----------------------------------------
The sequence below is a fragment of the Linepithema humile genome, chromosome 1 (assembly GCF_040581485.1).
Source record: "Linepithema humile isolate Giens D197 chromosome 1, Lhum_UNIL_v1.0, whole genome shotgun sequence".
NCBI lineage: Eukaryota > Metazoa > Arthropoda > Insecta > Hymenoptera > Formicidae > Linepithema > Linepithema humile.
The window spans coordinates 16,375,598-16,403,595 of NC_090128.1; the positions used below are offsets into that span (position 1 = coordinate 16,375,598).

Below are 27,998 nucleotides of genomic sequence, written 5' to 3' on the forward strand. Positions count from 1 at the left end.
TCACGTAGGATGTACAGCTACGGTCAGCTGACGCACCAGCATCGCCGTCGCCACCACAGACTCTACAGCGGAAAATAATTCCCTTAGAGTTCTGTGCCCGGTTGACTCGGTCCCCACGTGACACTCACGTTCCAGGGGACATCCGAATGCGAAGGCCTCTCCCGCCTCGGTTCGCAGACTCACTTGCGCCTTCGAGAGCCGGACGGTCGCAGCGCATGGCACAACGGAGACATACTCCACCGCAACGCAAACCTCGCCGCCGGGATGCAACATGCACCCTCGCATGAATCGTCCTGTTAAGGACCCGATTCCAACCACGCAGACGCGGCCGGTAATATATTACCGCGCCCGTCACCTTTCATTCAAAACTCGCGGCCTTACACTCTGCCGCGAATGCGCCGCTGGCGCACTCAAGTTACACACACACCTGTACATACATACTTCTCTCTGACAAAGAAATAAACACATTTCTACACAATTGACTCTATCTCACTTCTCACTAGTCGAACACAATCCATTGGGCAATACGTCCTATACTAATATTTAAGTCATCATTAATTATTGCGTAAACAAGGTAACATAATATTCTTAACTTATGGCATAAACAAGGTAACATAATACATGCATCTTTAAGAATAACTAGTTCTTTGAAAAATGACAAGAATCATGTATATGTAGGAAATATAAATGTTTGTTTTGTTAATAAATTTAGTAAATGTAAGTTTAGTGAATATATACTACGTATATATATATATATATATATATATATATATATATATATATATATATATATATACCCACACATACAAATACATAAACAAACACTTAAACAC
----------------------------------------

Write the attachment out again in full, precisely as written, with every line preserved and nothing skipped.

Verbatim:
The sequence below is a fragment of the Linepithema humile genome, chromosome 1 (assembly GCF_040581485.1).
Source record: "Linepithema humile isolate Giens D197 chromosome 1, Lhum_UNIL_v1.0, whole genome shotgun sequence".
NCBI lineage: Eukaryota > Metazoa > Arthropoda > Insecta > Hymenoptera > Formicidae > Linepithema > Linepithema humile.
The window spans coordinates 16,375,598-16,403,595 of NC_090128.1; the positions used below are offsets into that span (position 1 = coordinate 16,375,598).

Below are 27,998 nucleotides of genomic sequence, written 5' to 3' on the forward strand. Positions count from 1 at the left end.
TCACGTAGGATGTACAGCTACGGTCAGCTGACGCACCAGCATCGCCGTCGCCACCACAGACTCTACAGCGGAAAATAATTCCCTTAGAGTTCTGTGCCCGGTTGACTCGGTCCCCACGTGACACTCACGTTCCAGGGGACATCCGAATGCGAAGGCCTCTCCCGCCTCGGTTCGCAGACTCACTTGCGCCTTCGAGAGCCGGACGGTCGCAGCGCATGGCACAACGGAGACATACTCCACCGCAACGCAAACCTCGCCGCCGGGATGCAACATGCACCCTCGCATGAATCGTCCTGTTAAGGACCCGATTCCAACCACGCAGACGCGGCCGGTAATATATTACCGCGCCCGTCACCTTTCATTCAAAACTCGCGGCCTTACACTCTGCCGCGAATGCGCCGCTGGCGCACTCAAGTTACACACACACCTGTACATACATACTTCTCTCTGACAAAGAAATAAACACATTTCTACACAATTGACTCTATCTCACTTCTCACTAGTCGAACACAATCCATTGGGCAATACGTCCTATACTAATATTTAAGTCATCATTAATTATTGCGTAAACAAGGTAACATAATATTCTTAACTTATGGCATAAACAAGGTAACATAATACATGCATCTTTAAGAATAACTAGTTCTTTGAAAAATGACAAGAATCATGTATATGTAGGAAATATAAATGTTTGTTTTGTTAATAAATTTAGTAAATGTAAGTTTAGTGAATATATACTACGTATATATATATATATATATATATATATATATATATATATATATATATATATATACCCACACATACAAATACATAAACAAACACTTAAACAC